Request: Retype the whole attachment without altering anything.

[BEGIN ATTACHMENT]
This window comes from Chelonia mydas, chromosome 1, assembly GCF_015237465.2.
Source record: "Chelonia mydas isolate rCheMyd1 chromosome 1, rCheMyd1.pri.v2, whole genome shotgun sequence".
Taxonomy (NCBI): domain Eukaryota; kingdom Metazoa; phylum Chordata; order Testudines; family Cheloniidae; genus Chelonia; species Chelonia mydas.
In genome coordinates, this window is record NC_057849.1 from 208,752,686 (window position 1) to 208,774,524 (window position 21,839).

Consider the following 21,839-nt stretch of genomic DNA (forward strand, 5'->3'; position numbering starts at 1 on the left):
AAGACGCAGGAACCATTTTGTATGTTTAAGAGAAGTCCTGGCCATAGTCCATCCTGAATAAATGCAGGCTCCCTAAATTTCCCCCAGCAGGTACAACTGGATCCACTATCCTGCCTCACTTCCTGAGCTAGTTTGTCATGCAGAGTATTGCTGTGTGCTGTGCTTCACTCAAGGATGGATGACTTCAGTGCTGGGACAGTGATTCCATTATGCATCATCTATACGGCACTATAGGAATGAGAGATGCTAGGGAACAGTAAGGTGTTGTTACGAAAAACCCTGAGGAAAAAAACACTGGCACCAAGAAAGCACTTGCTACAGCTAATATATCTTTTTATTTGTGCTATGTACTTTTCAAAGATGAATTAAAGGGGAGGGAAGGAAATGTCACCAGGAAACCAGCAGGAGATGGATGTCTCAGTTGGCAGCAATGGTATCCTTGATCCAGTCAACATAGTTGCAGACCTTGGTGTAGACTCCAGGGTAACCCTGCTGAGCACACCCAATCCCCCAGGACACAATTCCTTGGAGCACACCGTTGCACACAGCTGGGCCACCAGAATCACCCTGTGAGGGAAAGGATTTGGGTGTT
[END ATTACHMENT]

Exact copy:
This window comes from Chelonia mydas, chromosome 1, assembly GCF_015237465.2.
Source record: "Chelonia mydas isolate rCheMyd1 chromosome 1, rCheMyd1.pri.v2, whole genome shotgun sequence".
Taxonomy (NCBI): domain Eukaryota; kingdom Metazoa; phylum Chordata; order Testudines; family Cheloniidae; genus Chelonia; species Chelonia mydas.
In genome coordinates, this window is record NC_057849.1 from 208,752,686 (window position 1) to 208,774,524 (window position 21,839).

Consider the following 21,839-nt stretch of genomic DNA (forward strand, 5'->3'; position numbering starts at 1 on the left):
AAGACGCAGGAACCATTTTGTATGTTTAAGAGAAGTCCTGGCCATAGTCCATCCTGAATAAATGCAGGCTCCCTAAATTTCCCCCAGCAGGTACAACTGGATCCACTATCCTGCCTCACTTCCTGAGCTAGTTTGTCATGCAGAGTATTGCTGTGTGCTGTGCTTCACTCAAGGATGGATGACTTCAGTGCTGGGACAGTGATTCCATTATGCATCATCTATACGGCACTATAGGAATGAGAGATGCTAGGGAACAGTAAGGTGTTGTTACGAAAAACCCTGAGGAAAAAAACACTGGCACCAAGAAAGCACTTGCTACAGCTAATATATCTTTTTATTTGTGCTATGTACTTTTCAAAGATGAATTAAAGGGGAGGGAAGGAAATGTCACCAGGAAACCAGCAGGAGATGGATGTCTCAGTTGGCAGCAATGGTATCCTTGATCCAGTCAACATAGTTGCAGACCTTGGTGTAGACTCCAGGGTAACCCTGCTGAGCACACCCAATCCCCCAGGACACAATTCCTTGGAGCACACCGTTGCACACAGCTGGGCCACCAGAATCACCCTGTGAGGGAAAGGATTTGGGTGTT